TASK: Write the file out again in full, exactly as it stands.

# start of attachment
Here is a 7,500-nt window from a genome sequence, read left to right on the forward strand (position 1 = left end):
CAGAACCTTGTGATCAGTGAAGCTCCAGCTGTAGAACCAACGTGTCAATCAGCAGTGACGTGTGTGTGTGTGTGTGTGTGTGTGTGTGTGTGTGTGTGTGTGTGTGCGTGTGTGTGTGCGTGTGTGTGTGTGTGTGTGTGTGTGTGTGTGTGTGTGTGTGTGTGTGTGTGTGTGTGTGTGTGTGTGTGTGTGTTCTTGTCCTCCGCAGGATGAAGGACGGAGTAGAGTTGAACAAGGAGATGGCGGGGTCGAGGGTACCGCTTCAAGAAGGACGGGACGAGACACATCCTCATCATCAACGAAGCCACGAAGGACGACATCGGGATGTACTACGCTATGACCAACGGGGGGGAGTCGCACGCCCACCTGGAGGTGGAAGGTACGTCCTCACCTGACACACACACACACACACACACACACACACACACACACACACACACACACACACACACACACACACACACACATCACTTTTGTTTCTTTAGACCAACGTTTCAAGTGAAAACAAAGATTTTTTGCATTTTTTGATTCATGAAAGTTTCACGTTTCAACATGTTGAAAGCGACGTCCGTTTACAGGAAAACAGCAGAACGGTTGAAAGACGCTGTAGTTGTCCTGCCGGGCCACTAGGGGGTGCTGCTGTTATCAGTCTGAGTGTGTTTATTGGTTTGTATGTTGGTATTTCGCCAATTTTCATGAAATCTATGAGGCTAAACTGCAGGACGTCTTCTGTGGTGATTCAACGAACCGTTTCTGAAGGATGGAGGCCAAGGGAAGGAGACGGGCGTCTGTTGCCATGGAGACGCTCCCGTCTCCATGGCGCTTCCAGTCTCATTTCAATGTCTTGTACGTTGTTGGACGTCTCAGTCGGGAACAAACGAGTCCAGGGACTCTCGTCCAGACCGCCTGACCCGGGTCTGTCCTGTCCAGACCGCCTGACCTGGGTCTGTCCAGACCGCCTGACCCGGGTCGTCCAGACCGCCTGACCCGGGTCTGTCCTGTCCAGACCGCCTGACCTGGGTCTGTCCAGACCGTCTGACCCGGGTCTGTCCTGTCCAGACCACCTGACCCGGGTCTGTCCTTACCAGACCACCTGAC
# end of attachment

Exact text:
Here is a 7,500-nt window from a genome sequence, read left to right on the forward strand (position 1 = left end):
CAGAACCTTGTGATCAGTGAAGCTCCAGCTGTAGAACCAACGTGTCAATCAGCAGTGACGTGTGTGTGTGTGTGTGTGTGTGTGTGTGTGTGTGTGTGTGTGTGTGCGTGTGTGTGTGCGTGTGTGTGTGTGTGTGTGTGTGTGTGTGTGTGTGTGTGTGTGTGTGTGTGTGTGTGTGTGTGTGTGTGTGTGTTCTTGTCCTCCGCAGGATGAAGGACGGAGTAGAGTTGAACAAGGAGATGGCGGGGTCGAGGGTACCGCTTCAAGAAGGACGGGACGAGACACATCCTCATCATCAACGAAGCCACGAAGGACGACATCGGGATGTACTACGCTATGACCAACGGGGGGGAGTCGCACGCCCACCTGGAGGTGGAAGGTACGTCCTCACCTGACACACACACACACACACACACACACACACACACACACACACACACACACACACACACACACACACACACACATCACTTTTGTTTCTTTAGACCAACGTTTCAAGTGAAAACAAAGATTTTTTGCATTTTTTGATTCATGAAAGTTTCACGTTTCAACATGTTGAAAGCGACGTCCGTTTACAGGAAAACAGCAGAACGGTTGAAAGACGCTGTAGTTGTCCTGCCGGGCCACTAGGGGGTGCTGCTGTTATCAGTCTGAGTGTGTTTATTGGTTTGTATGTTGGTATTTCGCCAATTTTCATGAAATCTATGAGGCTAAACTGCAGGACGTCTTCTGTGGTGATTCAACGAACCGTTTCTGAAGGATGGAGGCCAAGGGAAGGAGACGGGCGTCTGTTGCCATGGAGACGCTCCCGTCTCCATGGCGCTTCCAGTCTCATTTCAATGTCTTGTACGTTGTTGGACGTCTCAGTCGGGAACAAACGAGTCCAGGGACTCTCGTCCAGACCGCCTGACCCGGGTCTGTCCTGTCCAGACCGCCTGACCTGGGTCTGTCCAGACCGCCTGACCCGGGTCGTCCAGACCGCCTGACCCGGGTCTGTCCTGTCCAGACCGCCTGACCTGGGTCTGTCCAGACCGTCTGACCCGGGTCTGTCCTGTCCAGACCACCTGACCCGGGTCTGTCCTTACCAGACCACCTGAC